DENIC and Nic.at, the country code Top Level Domain (ccTLD) registry operators for Germany’s .de and Austria’s .at domains, have been accused of failing to prevent malicious actors from abusing their services.
According to anti-spam outfit Spamhaus, cybercriminals are registering .at domains that they are using to provide DNS resolution for their botnets, a practice dubbed by Spamhaus “malware DNS hosting.”
Attackers are hijacking routers and modems, and changing their DNS settings to service botnets such as the ones powered by the Zemot click fraud bot, and the KINS and Gozi banking Trojans. Many of the domains used in these campaigns are hosted on the .at TLD and Spamhaus says it’s difficult to get them suspended.
The anti-spam organization is displeased with the fact that the Nic.at API for reporting abuse to domain registrars doesn’t work well. Furthermore, Spamhaus says the Austrian authority is among very few ccTLD operators that doesn’t reveal the identity of a domain’s registrar, preventing cybercrime fighters from reporting abusive domain names directly to the registrar.
Nic.at told Spamhaus that it cannot suspend a domain at the request of a third party without a court order, especially if the request only focuses on the content of the targeted website.
After tracking down the Germany-based company through which most of the malicious domains were registered, Spamhaus managed to get some of them suspended, but many of them have simply been moved to a different registrar.
“What we are now seeing within ccTLD .at is ridiculous: Several registrars, mostly German-based, are moving malicious domain names around between each other. Once you report a malicious domain name to one of these registrars, they will just transfer it to a different registrar,” Spamhaus said in a blog post on Wednesday. “Of course you won’t notice that, because Nic.at does not reveal the registrars name on their whois system. So the only thing you see is that the domain name is still active even many weeks after your abuse report.”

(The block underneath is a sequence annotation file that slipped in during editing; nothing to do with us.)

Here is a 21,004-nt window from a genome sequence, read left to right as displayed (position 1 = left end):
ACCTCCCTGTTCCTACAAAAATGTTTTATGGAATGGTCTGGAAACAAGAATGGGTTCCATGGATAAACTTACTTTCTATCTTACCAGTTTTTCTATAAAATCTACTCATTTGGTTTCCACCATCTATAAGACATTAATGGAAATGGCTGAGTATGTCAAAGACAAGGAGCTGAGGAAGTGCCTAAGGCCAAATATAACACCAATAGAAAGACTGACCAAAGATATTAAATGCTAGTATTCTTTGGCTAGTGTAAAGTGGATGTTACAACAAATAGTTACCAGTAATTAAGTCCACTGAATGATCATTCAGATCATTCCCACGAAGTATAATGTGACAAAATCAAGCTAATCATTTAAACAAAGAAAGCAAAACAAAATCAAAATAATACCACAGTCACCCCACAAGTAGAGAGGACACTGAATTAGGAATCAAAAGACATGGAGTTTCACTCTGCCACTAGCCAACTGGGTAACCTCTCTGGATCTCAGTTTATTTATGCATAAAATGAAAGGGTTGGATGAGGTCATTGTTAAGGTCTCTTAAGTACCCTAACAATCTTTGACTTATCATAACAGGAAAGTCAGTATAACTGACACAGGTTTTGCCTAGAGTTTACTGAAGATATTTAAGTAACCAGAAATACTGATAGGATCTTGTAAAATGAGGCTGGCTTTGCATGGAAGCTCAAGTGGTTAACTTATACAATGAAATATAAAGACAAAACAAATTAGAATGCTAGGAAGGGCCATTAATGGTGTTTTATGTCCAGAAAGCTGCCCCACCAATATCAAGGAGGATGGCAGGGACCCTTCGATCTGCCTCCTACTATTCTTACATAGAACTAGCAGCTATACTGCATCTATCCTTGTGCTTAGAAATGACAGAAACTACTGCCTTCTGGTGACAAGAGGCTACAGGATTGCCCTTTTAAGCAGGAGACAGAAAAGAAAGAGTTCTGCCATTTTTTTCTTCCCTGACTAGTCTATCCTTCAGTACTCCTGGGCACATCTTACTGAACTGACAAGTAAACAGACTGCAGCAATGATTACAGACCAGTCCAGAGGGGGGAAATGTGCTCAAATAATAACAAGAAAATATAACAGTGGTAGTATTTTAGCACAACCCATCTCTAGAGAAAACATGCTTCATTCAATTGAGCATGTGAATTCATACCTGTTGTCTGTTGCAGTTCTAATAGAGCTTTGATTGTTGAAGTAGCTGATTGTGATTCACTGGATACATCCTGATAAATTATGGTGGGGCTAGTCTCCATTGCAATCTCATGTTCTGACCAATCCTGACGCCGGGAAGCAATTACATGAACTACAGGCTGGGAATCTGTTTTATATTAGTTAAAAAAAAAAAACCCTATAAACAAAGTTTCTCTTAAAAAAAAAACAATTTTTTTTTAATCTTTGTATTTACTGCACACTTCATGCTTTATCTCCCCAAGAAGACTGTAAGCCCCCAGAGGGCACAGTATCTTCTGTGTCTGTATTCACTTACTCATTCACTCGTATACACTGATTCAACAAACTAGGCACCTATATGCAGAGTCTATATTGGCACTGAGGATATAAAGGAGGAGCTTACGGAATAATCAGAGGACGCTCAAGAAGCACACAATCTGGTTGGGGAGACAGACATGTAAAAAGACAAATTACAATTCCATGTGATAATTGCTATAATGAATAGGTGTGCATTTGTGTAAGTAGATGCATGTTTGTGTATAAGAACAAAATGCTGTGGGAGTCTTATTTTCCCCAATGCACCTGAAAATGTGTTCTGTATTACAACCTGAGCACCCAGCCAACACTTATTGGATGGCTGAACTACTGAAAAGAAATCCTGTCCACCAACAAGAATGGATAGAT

Spamhaus accuses Nic.at of providing malicious actors with “bulletproof” domains by not having proper anti-cybercrime policies.
According to Spamhaus, Germany’s .de domains are also heavily abused for spam, phishing and botnet activity because DENIC doesn’t have a proper mechanism for dealing with abuse, and it doesn’t reveal the identity of a certain domain name’s registrar.
Another problem is that DENIC doesn’t validate the information used to register domains — Spamhaus says it has identified a domain name registered with an email address on a domain that doesn’t exist.
Spamhaus believes DENIC and Nic.at should follow the lead of the ccTLD registries in Russia and Switzerland, both of which allow registrars to suspend domains based on reports received from trusted and competent organizations.
“If Nic.at or DENIC are not willing or allowed to implement appropriate mechanisms to deal with abuse of the scale we see, they should present the need for an urgent change to the appropriate regulatory bodies within their countries. In the end, both Nic.at and DENIC – as every other organisation, service provider and internet user – should accept their responsibility to make the internet a safer and civilized place, and to protect the reputation of their own national ccTLD,” Spamhaus said.
SecurityWeek has contacted both Nic.at and DENIC, but neither commented on Spamhaus’ blog post by the time of publication.